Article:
Are Disney's heroines all happy homemakers?
Does it matter?
Do his villains have racist overtones?
Learners get a chance to react to a feminist critique of Disney's animated movies.
This activity is based on the article, Women, race and culture in Disney's movies. It works best for learners who have seen at least one of Disney's full-length animated movies. (The movies discussed in the article are: Snow White, The Little Mermaid, Beauty and the Beast, Aladdin, The Lion King, Pocahontas, Mulan.)
- Warm-up (small group brainstorming/discussion about Disney movies)
- Reading on the Web (looking for the writer's point of view/criticisms)
- Reporting back (checking information; discussing reactions)
- Giving a response (group presentations in a later class period)
Disney movies & characters - warm up
Any visual you have with a Disney movie character on it will be a good starting point for this warm-up.
- Brainstorm in small groups - learners write down as many Disney movies and characters as they can think of in 3 minutes;
- Learners exchange views about the movies:
- Which of the movies do they particularly like? Why?
- Are there any movies they don't like? Why?
- Then learners find examples of heroes, heroines and villains from their lists:
- Which ones do they think are particularly good characters? Why?
- Are there any characters that they do not think are well done? Why?
Don't let this discussion go on for too long - learners will have plenty of time to discuss more, later.
What does the writer think? - reading on the web
- Prepare learners to read by telling them that they are going to look for the writer's point of view;*
- Learners individually read the article, Women, race and culture in Disney's movies;
- They make notes about the writer's criticisms of Disney's characters & stories, with regard to:
* If your learners will find this difficult, you may want to key them in to the fact that the writer is taking a feminist perspective, before they start to read.
Learners' reactions - small group discussion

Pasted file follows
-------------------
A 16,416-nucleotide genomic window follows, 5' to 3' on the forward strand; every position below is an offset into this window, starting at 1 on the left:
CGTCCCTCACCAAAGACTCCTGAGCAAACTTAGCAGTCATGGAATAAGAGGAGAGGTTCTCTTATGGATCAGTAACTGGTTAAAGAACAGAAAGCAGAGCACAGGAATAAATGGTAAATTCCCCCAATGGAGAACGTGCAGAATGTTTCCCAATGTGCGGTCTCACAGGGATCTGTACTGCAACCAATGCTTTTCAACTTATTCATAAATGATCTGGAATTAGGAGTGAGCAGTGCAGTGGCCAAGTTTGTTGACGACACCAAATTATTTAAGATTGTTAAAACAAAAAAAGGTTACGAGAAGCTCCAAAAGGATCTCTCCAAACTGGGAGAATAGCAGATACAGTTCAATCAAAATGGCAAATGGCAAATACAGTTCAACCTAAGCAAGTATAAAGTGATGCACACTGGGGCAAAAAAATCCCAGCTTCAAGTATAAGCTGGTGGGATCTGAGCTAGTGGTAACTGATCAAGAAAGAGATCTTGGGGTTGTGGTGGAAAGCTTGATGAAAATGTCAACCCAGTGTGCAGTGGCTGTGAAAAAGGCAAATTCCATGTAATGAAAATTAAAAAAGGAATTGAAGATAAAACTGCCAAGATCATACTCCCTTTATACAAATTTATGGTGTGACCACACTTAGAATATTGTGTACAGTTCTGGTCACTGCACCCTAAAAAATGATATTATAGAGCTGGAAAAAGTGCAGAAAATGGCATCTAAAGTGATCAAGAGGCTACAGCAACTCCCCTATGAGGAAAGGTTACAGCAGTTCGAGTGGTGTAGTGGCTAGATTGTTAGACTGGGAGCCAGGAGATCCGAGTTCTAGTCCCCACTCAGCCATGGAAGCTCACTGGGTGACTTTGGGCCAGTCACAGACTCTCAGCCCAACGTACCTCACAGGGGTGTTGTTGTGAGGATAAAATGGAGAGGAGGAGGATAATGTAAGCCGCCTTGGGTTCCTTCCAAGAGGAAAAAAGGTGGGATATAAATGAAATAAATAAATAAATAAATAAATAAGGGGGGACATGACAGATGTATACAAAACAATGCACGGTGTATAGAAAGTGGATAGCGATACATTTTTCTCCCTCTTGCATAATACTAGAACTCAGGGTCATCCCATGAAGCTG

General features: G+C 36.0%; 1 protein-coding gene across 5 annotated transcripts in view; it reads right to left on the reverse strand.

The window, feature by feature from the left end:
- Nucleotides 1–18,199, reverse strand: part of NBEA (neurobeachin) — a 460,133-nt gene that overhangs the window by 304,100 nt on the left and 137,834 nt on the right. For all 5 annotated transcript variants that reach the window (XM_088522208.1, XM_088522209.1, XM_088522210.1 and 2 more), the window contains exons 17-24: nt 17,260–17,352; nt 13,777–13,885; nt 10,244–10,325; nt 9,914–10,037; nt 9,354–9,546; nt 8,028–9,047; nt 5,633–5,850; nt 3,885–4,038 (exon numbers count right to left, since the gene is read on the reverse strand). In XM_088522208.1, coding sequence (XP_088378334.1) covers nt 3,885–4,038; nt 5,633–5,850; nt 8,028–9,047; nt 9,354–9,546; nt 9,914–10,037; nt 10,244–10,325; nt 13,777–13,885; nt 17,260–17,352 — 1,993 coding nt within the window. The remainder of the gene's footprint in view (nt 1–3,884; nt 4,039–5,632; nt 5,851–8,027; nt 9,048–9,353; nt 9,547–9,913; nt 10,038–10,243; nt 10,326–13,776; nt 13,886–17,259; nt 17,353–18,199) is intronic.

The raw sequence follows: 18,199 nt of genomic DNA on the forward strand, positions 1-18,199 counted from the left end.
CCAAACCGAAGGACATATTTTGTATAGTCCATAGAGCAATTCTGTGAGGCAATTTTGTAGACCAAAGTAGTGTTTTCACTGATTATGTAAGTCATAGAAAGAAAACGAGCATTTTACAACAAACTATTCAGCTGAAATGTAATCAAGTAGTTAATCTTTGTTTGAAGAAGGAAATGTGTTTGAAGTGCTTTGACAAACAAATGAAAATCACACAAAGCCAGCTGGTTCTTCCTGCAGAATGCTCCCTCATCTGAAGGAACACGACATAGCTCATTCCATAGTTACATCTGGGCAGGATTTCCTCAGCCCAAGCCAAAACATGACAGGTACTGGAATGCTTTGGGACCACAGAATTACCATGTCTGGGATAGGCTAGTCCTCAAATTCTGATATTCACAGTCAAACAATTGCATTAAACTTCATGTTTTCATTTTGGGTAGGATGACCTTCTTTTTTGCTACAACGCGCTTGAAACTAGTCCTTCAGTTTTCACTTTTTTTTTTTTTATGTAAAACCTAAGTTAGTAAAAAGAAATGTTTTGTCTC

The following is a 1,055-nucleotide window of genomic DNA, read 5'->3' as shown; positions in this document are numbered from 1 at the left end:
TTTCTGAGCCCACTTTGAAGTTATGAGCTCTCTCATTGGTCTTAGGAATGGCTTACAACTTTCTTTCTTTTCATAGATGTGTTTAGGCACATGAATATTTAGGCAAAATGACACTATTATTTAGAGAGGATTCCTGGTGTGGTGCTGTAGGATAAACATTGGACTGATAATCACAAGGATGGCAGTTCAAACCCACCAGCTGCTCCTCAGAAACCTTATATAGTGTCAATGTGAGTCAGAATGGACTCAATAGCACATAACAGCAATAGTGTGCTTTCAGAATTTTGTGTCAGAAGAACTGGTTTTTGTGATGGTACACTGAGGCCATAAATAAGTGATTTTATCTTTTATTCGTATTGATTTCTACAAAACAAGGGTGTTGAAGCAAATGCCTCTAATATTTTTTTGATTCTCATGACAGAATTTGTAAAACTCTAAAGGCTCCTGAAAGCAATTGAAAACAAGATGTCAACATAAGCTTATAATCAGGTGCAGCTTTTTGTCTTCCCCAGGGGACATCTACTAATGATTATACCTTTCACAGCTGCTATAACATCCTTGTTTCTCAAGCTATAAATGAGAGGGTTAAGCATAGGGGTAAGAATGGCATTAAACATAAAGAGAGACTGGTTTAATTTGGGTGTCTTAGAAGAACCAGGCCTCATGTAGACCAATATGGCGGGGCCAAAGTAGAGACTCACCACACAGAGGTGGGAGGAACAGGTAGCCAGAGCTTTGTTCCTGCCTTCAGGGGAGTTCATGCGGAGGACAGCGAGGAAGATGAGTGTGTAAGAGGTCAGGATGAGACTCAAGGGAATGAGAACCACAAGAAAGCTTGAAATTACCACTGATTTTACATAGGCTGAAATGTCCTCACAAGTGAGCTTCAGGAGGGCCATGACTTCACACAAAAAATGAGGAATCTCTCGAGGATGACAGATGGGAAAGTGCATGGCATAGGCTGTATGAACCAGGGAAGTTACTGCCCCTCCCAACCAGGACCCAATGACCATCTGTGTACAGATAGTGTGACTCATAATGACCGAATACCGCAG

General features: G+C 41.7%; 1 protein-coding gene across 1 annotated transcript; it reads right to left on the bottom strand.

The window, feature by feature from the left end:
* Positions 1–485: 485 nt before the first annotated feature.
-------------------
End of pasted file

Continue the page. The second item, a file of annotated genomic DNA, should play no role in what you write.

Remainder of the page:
- Learners report back and check that they all agree about the main points THE WRITER was making;
- Learners talk about their own reactions to what she said:
- What do they agree and disagree with?
- To what extent?
- Do they think her criticisms are important?
- What factors SHOULD be taken into account in making a film for children?
Learners do NOT have to try to agree about these things.
Our response - small group presentations
Learners form small groups and make a presentation to the rest of the class.
(Learners can form new groups, according to what they want to do.)
The presentation will need to be in a later class session, as learners will need time to prepare.
Give learners these options:
- The Alternative ________ (name of movie)
Take any Disney animated movie that you think is not (completely) appropriate for children:
- Explain what you think the problems are (if possible rent the movie and choose a short extract that shows some of the problems);
- Suggest how you could change the characters, story, and so on, to make the movie more appropriate.
- A Good Movie for children
Choose a movie that you think is a good movie for children to watch:
- Explain what the movie is about and introduce the important characters;
- Say why you think it is a good movie for children (if possible rent the movie and choose a short extract that shows some of the movie's good points).
- Defending Disney
If you disagree with the what the writer said in the article, make a presentation defending a Disney movie:
- Consider the criticisms the writer makes and explain why you disagree;
- Say what you think are the good points of the movie (if possible rent the movie and choose a short extract that shows some of the movie's good points).
© Chris Doye 1999
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Last Modified: 18th July 1999